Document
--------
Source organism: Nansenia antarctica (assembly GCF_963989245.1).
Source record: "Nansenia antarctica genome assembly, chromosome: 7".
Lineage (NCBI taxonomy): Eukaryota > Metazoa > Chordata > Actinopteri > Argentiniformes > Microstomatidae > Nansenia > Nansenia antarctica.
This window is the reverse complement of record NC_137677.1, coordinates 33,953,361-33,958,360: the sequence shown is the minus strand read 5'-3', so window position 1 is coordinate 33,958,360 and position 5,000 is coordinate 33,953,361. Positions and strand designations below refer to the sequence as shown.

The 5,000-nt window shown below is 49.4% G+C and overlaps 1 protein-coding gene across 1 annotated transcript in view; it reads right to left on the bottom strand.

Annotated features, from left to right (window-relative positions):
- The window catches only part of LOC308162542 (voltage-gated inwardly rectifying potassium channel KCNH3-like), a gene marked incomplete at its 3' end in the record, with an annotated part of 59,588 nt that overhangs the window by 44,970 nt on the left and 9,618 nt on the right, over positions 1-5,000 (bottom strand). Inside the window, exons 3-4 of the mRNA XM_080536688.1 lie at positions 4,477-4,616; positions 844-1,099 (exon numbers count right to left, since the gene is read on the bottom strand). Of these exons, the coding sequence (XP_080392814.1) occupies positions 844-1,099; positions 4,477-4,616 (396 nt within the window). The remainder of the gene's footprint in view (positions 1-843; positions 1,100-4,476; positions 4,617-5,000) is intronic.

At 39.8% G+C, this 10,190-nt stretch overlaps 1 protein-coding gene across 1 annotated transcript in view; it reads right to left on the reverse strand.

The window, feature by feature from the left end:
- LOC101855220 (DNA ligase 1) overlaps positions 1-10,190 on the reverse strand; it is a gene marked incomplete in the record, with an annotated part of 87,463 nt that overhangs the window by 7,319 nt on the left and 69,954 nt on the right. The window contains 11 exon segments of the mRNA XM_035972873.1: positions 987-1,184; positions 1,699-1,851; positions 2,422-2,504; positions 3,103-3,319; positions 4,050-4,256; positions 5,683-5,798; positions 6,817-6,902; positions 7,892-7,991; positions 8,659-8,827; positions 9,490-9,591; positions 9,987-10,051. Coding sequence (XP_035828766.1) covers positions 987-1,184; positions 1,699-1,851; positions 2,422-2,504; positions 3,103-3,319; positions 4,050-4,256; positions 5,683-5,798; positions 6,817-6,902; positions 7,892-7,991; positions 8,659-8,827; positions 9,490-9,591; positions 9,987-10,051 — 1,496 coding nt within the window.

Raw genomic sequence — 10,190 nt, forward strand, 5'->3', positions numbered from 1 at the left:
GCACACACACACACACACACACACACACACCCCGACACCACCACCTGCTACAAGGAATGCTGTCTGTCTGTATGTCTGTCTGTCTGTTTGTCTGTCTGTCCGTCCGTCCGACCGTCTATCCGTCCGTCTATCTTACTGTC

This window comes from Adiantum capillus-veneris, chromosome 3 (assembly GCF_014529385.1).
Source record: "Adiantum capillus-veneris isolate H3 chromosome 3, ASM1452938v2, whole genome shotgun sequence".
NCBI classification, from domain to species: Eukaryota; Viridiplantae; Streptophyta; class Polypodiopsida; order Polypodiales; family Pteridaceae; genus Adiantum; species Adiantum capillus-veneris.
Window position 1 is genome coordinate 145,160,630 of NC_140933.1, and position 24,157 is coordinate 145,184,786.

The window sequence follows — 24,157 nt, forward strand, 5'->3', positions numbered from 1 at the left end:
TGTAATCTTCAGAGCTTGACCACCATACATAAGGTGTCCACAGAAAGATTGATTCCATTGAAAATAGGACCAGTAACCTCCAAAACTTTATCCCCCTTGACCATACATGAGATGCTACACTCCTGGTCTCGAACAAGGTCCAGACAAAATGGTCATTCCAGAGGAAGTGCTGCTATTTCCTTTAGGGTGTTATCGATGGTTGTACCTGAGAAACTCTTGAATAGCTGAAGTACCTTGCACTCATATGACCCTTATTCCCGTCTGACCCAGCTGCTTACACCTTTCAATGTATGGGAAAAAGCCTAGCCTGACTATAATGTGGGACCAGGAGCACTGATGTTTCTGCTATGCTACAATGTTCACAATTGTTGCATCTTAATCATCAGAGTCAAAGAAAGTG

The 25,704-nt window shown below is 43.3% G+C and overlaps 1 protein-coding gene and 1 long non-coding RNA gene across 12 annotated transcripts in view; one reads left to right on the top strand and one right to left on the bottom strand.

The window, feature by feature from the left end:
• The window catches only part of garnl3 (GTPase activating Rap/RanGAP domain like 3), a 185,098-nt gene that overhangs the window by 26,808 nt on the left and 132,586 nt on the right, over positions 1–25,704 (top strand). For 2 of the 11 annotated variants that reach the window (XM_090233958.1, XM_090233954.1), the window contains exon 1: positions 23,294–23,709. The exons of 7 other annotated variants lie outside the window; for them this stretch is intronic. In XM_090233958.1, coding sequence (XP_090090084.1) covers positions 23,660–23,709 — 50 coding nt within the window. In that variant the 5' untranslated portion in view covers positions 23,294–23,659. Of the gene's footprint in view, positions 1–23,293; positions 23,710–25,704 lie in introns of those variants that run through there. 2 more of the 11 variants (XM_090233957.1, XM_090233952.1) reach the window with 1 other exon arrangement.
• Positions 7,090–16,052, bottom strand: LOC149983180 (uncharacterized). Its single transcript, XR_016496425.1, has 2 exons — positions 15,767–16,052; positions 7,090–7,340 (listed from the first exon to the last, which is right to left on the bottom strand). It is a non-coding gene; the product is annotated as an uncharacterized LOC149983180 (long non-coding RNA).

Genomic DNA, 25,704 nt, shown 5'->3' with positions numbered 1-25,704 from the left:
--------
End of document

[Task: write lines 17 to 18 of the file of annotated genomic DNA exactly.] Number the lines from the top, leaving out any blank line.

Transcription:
The window sequence follows — 24,157 nt, forward strand, 5'->3', positions numbered from 1 at the left end:
TGTAATCTTCAGAGCTTGACCACCATACATAAGGTGTCCACAGAAAGATTGATTCCATTGAAAATAGGACCAGTAACCTCCAAAACTTTATCCCCCTTGACCATACATGAGATGCTACACTCCTGGTCTCGAACAAGGTCCAGACAAAATGGTCATTCCAGAGGAAGTGCTGCTATTTCCTTTAGGGTGTTATCGATGGTTGTACCTGAGAAACTCTTGAATAGCTGAAGTACCTTGCACTCATATGACCCTTATTCCCGTCTGACCCAGCTGCTTACACCTTTCAATGTATGGGAAAAAGCCTAGCCTGACTATAATGTGGGACCAGGAGCACTGATGTTTCTGCTATGCTACAATGTTCACAATTGTTGCATCTTAATCATCAGAGTCAAAGAAAGTG